Friday, 2 December 2011

de tropes

The final episode of My Transsexual Summer was broadcast this week. How did I feel about it? It was certainly flawed. The annoying voiceovers continued, along with the focus on surgery; we are told that Karen, who was shown undergoing surgery in the first episode, is "now... the woman she always knew she was"; Lewis is seen counting the money from a benefit gig, because "the NHS refused to pay for (his) surgery, so now he's got to raise £5000 to go private". This conveniently erases the advice given Lewis that the decision by his local PCT could (indeed should) have been challenged and overturned. Advice that was given in front of the camera but edited out. Because it makes better television to have a heartwarming scene of plucky young things putting on a gig to raise funds. All very Cliff Richard, indeed.

 And then there's the gender normative aspirations. A closing scene has the seven subjects posing for the camera with something to symbolise their hopes for the future. Karen, who has been working as a lorry driver and evidently finding it a challenging environment, poses as a secretary, holding a mildly submissive pose with a notebook and pencil. Donna holds an inflatable male doll, to symbolise her hopes for a relationship. Drew wears a beautician's tunic. I wince. As I do when Fox has a night out with the lads, in Brighton, and is seen shouting "Orright darlin'?" at women on the street.

Still, should we expect them to be other than this, 'better' than this? Three observations:

  1. I watched this on 4OD (the 'on demand' internet stream), and had to sit through some adverts at intervals through the show. I saw Jean Claude Van Damme standing on a mountain, talking about beer and, apparently, his penis. Then the Boots Christmas ad, where the intrepid womenfolk dash around, Charlie's Angels stylee, to create Christmas for their sleeping families. I mean. Are we a vanilla nation, or what?
  2. We can't all be gender warriors, and not all of us want to be, I guess. Certainly, in the early stages of transition, any instance of you fitting in and being seen to fit in with your target gender role can be hugely affirming. Even if it isn't a positive experience in the wider sense. Thus the trans women in the programme are happy to be trivialised and condescended to in the pub by the blokes playing pool. Because they're being treated like women. Some cisgender women like that sort of thing too, I understand.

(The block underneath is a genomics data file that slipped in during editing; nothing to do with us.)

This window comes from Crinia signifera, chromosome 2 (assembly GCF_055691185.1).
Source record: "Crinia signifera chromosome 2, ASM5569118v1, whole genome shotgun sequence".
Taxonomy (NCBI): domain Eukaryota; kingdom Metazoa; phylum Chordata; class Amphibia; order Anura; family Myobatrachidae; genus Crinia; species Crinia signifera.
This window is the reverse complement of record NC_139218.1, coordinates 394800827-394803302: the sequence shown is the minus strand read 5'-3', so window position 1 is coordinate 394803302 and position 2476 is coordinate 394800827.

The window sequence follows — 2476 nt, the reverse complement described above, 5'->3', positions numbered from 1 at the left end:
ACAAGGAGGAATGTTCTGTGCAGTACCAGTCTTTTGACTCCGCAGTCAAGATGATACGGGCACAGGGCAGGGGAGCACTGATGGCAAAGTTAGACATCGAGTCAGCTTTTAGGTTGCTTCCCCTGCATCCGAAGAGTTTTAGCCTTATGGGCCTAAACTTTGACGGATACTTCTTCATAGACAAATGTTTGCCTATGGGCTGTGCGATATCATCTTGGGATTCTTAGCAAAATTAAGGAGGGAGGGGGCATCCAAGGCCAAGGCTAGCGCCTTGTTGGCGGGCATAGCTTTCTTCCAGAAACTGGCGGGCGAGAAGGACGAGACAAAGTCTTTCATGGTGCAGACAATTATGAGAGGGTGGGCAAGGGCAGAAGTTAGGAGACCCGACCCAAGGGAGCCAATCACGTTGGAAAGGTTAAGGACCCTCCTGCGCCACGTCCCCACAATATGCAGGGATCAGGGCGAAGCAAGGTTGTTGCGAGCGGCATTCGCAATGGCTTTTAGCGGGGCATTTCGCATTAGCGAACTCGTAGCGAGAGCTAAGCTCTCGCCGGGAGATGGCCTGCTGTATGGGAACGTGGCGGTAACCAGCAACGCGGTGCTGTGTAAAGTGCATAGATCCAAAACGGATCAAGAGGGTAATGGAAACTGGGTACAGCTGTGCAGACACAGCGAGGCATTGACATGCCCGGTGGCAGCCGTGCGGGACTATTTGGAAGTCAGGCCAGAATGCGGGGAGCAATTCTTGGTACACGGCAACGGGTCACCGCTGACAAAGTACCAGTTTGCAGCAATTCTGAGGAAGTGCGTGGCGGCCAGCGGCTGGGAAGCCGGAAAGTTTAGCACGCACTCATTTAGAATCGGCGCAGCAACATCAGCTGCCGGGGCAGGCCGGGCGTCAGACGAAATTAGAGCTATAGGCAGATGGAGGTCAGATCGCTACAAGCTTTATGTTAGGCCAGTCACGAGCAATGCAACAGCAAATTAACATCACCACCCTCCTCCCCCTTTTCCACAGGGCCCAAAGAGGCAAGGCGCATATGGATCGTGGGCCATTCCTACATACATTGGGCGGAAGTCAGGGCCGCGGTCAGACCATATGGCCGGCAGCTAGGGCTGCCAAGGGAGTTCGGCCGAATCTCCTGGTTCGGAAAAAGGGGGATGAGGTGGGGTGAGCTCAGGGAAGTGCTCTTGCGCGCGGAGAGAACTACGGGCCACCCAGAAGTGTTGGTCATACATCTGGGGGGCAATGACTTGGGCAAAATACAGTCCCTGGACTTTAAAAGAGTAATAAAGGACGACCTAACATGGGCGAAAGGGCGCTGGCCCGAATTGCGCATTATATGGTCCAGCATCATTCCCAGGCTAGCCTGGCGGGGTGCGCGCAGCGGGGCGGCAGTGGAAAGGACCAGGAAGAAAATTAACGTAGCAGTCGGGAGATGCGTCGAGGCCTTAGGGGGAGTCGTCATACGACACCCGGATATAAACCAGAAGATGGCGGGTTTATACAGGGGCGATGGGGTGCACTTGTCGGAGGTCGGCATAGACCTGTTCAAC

3. Should we expect a better understanding of gender politics from those who cross from one side to the other, or indeed live outside the binary, than those who stay put? My instinct is to say yes. I have heard some trans women angrily say "I don't understand men, because I have always been female". This seems mildly disingenuous. It is possible to be female and live as a man. Just as it is possible to be male and live as a woman. It's the difference between core indentity and performance. And performance may only be performance, but it still takes you to places where you might expect to have an insight into how your fellow performers, er, perform.
Looking on the bright side, some insights manage to sneak past the vanilla curtain. Max queries the "assumption that when you can pass enough, you're no longer trans". And Sarah's insight, so early on in her own journey, that "the key to successful transition comes from within, is to be happy".

 Reading tweets about the programmes on #transsummer, the response to them from outside the trans community seems overwhelmingly positive. So hurrah. For many people, trans folk are something almost mythical, not knowingly encountered in everyday life, and so liable to be casually 'othered' by unthinkingly going along with the lazy stereotypes that abound, such as the Little Britain 'trannies'. In this series, we have seen the seven participants being human; and encountering bewilderment, hostility and casual discrimination; like the woman who decides not to let her vacant room to Sarah because she doesn't want bricks thrown at the house; or the potential employers who turn Drew down because they are afraid of what their customers may think. I think that this sort of treatment, encountered on a daily basis by so many trans people, may have come as a surprise to some viewers.

And then there's the sense of empowerment that comes from a sense of community, of belonging somewhere. Drew was quite moving when she described her fearful and lonely life, when she thought "all I'd ever have is being stared at badly", and comes to the realisation that "these are my streets as well as anyone else's".

For my part, having watched this, I was inspired to get involved with the newly-forming support group TransBristol. Just sayin'. If you identify as trans*, and are in the Bristol area, do join in!